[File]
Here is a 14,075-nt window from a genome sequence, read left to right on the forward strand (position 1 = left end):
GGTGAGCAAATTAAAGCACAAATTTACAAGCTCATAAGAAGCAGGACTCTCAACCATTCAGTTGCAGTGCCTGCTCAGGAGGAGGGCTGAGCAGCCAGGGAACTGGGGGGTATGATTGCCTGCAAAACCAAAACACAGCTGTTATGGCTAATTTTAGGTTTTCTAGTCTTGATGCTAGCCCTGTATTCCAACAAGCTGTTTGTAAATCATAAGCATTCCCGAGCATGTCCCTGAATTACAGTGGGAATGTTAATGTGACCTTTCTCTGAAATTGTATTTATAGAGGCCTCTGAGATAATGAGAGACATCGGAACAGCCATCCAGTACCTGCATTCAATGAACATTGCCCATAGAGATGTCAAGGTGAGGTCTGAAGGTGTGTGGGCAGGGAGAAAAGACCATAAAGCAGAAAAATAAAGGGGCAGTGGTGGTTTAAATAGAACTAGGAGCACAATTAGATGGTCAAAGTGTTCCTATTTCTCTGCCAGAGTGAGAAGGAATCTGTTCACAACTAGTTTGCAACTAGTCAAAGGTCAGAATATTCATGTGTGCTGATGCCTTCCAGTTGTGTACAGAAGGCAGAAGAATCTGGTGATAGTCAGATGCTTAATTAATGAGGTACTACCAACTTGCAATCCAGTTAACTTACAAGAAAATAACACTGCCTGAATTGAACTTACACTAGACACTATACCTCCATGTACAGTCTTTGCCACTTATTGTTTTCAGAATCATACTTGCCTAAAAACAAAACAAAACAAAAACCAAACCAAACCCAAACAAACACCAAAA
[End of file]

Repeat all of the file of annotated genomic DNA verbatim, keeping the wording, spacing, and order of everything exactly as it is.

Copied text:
Here is a 14,075-nt window from a genome sequence, read left to right on the forward strand (position 1 = left end):
GGTGAGCAAATTAAAGCACAAATTTACAAGCTCATAAGAAGCAGGACTCTCAACCATTCAGTTGCAGTGCCTGCTCAGGAGGAGGGCTGAGCAGCCAGGGAACTGGGGGGTATGATTGCCTGCAAAACCAAAACACAGCTGTTATGGCTAATTTTAGGTTTTCTAGTCTTGATGCTAGCCCTGTATTCCAACAAGCTGTTTGTAAATCATAAGCATTCCCGAGCATGTCCCTGAATTACAGTGGGAATGTTAATGTGACCTTTCTCTGAAATTGTATTTATAGAGGCCTCTGAGATAATGAGAGACATCGGAACAGCCATCCAGTACCTGCATTCAATGAACATTGCCCATAGAGATGTCAAGGTGAGGTCTGAAGGTGTGTGGGCAGGGAGAAAAGACCATAAAGCAGAAAAATAAAGGGGCAGTGGTGGTTTAAATAGAACTAGGAGCACAATTAGATGGTCAAAGTGTTCCTATTTCTCTGCCAGAGTGAGAAGGAATCTGTTCACAACTAGTTTGCAACTAGTCAAAGGTCAGAATATTCATGTGTGCTGATGCCTTCCAGTTGTGTACAGAAGGCAGAAGAATCTGGTGATAGTCAGATGCTTAATTAATGAGGTACTACCAACTTGCAATCCAGTTAACTTACAAGAAAATAACACTGCCTGAATTGAACTTACACTAGACACTATACCTCCATGTACAGTCTTTGCCACTTATTGTTTTCAGAATCATACTTGCCTAAAAACAAAACAAAACAAAAACCAAACCAAACCCAAACAAACACCAAAA